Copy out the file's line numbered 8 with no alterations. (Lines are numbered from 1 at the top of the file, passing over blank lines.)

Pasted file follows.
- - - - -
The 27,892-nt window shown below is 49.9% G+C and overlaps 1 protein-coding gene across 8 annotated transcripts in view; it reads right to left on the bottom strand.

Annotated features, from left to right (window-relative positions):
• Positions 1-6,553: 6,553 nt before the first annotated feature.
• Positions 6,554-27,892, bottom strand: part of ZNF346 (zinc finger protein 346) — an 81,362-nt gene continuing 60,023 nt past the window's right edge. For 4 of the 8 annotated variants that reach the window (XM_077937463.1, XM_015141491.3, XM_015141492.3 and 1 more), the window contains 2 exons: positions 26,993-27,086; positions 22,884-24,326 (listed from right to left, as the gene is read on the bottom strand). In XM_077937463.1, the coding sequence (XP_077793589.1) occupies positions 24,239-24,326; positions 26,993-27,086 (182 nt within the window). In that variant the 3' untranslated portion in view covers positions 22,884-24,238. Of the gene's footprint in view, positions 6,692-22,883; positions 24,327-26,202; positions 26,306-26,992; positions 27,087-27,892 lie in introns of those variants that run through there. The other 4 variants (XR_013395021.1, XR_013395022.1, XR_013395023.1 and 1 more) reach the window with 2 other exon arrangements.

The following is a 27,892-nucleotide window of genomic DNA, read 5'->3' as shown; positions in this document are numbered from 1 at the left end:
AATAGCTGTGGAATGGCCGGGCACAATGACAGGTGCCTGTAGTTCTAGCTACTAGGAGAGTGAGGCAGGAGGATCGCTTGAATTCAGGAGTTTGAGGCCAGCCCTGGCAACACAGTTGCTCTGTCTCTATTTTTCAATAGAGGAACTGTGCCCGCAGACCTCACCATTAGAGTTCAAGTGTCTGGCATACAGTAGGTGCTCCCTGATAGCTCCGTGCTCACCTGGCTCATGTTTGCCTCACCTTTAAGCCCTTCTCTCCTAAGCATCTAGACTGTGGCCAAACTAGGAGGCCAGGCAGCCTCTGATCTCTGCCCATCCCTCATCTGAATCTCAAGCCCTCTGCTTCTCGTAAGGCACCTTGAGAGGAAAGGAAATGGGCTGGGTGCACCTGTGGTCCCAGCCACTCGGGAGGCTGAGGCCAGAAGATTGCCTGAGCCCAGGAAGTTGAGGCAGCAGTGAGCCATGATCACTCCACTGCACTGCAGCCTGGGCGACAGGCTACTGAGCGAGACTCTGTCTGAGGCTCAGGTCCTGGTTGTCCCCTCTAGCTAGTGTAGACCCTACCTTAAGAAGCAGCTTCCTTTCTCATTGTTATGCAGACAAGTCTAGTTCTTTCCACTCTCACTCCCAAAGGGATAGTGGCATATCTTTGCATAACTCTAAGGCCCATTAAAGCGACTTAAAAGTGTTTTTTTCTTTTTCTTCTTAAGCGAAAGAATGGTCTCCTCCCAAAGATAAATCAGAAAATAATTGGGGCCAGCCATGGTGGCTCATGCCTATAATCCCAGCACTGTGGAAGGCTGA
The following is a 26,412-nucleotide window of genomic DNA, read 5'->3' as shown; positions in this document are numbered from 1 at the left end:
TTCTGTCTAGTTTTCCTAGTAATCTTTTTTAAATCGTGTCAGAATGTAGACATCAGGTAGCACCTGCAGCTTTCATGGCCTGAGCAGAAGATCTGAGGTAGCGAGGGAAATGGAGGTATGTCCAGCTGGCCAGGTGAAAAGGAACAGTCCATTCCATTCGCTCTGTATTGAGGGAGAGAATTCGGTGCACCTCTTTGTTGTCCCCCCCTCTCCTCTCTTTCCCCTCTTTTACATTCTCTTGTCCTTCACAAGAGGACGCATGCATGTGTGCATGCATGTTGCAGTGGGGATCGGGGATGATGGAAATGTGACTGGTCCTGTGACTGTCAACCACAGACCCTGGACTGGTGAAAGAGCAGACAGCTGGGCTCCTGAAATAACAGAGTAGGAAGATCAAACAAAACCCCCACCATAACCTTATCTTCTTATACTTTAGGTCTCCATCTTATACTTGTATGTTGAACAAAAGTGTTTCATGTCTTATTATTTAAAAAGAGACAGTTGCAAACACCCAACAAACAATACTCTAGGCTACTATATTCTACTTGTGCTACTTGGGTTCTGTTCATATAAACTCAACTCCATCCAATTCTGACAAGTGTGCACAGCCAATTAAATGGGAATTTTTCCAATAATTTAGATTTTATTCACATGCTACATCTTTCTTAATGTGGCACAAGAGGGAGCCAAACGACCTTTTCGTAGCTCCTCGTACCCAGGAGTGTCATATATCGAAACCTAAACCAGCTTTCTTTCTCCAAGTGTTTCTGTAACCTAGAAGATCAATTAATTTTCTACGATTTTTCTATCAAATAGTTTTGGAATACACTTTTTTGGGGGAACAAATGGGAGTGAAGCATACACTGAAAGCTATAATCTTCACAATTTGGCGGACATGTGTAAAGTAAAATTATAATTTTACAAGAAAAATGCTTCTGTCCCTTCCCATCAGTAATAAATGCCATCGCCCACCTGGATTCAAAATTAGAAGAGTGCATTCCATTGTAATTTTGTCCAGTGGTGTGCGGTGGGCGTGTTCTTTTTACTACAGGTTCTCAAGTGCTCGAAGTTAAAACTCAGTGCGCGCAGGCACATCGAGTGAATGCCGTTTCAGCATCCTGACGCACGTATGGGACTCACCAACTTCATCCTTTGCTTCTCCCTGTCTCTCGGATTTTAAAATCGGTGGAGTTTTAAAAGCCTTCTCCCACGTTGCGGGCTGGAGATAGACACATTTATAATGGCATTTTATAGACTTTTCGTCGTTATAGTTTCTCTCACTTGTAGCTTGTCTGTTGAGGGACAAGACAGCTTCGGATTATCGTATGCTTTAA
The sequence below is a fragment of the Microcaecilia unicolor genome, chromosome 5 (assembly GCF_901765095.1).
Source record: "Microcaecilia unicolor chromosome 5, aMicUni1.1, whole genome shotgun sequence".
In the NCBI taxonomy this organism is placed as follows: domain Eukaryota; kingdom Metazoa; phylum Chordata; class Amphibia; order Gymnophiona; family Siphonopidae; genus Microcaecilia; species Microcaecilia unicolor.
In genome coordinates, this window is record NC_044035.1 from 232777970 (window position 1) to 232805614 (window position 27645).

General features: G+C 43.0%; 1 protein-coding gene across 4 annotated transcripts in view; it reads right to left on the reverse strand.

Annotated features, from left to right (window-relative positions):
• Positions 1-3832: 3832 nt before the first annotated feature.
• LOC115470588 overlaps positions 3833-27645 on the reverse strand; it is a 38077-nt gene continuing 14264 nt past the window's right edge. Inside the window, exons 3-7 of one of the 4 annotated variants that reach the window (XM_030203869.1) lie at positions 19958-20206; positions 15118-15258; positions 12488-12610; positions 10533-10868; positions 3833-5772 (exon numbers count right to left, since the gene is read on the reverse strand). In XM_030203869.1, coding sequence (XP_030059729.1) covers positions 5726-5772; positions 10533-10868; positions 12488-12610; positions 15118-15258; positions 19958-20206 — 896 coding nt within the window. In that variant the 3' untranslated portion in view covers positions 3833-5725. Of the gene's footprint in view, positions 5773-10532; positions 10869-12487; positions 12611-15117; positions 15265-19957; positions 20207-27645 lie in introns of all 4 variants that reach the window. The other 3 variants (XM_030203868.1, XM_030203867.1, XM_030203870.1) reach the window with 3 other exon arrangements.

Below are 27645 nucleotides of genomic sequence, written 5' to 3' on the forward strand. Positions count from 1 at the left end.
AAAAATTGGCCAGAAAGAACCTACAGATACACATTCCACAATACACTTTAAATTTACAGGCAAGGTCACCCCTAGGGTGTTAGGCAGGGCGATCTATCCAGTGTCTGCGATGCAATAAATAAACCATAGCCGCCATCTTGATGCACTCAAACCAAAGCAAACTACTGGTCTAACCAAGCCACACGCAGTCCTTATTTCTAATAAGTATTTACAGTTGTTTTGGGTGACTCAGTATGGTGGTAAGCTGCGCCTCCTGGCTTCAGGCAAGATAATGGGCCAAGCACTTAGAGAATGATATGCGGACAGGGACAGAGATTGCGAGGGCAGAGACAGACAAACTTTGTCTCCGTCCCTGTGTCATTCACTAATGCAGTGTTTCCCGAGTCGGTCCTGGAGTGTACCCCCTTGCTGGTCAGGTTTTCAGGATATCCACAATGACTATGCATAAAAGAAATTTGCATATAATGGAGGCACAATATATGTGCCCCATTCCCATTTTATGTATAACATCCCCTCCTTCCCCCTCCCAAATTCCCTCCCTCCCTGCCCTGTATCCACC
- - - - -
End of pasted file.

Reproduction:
TTCTGTCTAGTTTTCCTAGTAATCTTTTTTAAATCGTGTCAGAATGTAGACATCAGGTAGCACCTGCAGCTTTCATGGCCTGAGCAGAAGATCTGAGGTAGCGAGGGAAATGGAGGTATGTCCAGCTGGCCAGGTGAAAAGGAACAGTCCATTCCATTCGCTCTGTATTGAGGGAGAGAATTCGGTGCACCTCTTTGTTGTCCCCCCCTCTCCTCTCTTTCCCCTCTTTTACATTCTCTTGTCCTTCACAAGAGGACGCATGCATGTGTGCATGCATGTTGCAGTGGGGATCGGGGATGATGGAAATGTGACTGGTCCTGTGACTGTCAACCACAGACCCTGGACTGGTGAAAGAGCAGACAGCTGGGCTCCTGAAATAACAGAGTAGGAAGATCAAACAAAACCCCCACCATAACCTTATCTTCTTATACTTTAGGTCTCCATCTTATACTTGTATGTTGAACAAAAGTGTTTCATGTCTTATTATTTAAAAAGAGACAGTTGCAAACACCCAACAAACAATACTCTAGGCTACTATATTCTACTTGTGCTACTTGGGTTCTGTTCATATAAACTCAACTCCATCCAATTCTGACAAGTGTGCACAGCCAATTAAATGGGAATTTTTCCAATAATTTAGATTTTATTCACATGCTACATCTTTCTTAATGTGGCACAAGAGGGAGCCAAACGACCTTTTCGTAGCTCCTCGTACCCAGGAGTGTCATATATCGAAACCTAAACCAGCTTTCTTTCTCCAAGTGTTTCTGTAACCTAGAAGATCAATTAATTTTCTACGATTTTTCTATCAAATAGTTTTGGAATACACTTTTTTGGGGGAACAAATGGGAGTGAAGCATACACTGAAAGCTATAATCTTCACAATTTGGCGGACATGTGTAAAGTAAAATTATAATTTTACAAGAAAAATGCTTCTGTCCCTTCCCATCAGTAATAAATGCCATCGCCCACCTGGATTCAAAATTAGAAGAGTGCATTCCATTGTAATTTTGTCCAGTGGTGTGCGGTGGGCGTGTTCTTTTTACTACAGGTTCTCAAGTGCTCGAAGTTAAAACTCAGTGCGCGCAGGCACATCGAGTGAATGCCGTTTCAGCATCCTGACGCACGTATGGGACTCACCAACTTCATCCTTTGCTTCTCCCTGTCTCTCGGATTTTAAAATCGGTGGAGTTTTAAAAGCCTTCTCCCACGTTGCGGGCTGGAGATAGACACATTTATAATGGCATTTTATAGACTTTTCGTCGTTATAGTTTCTCTCACTTGTAGCTTGTCTGTTGAGGGACAAGACAGCTTCGGATTATCGTATGCTTTAA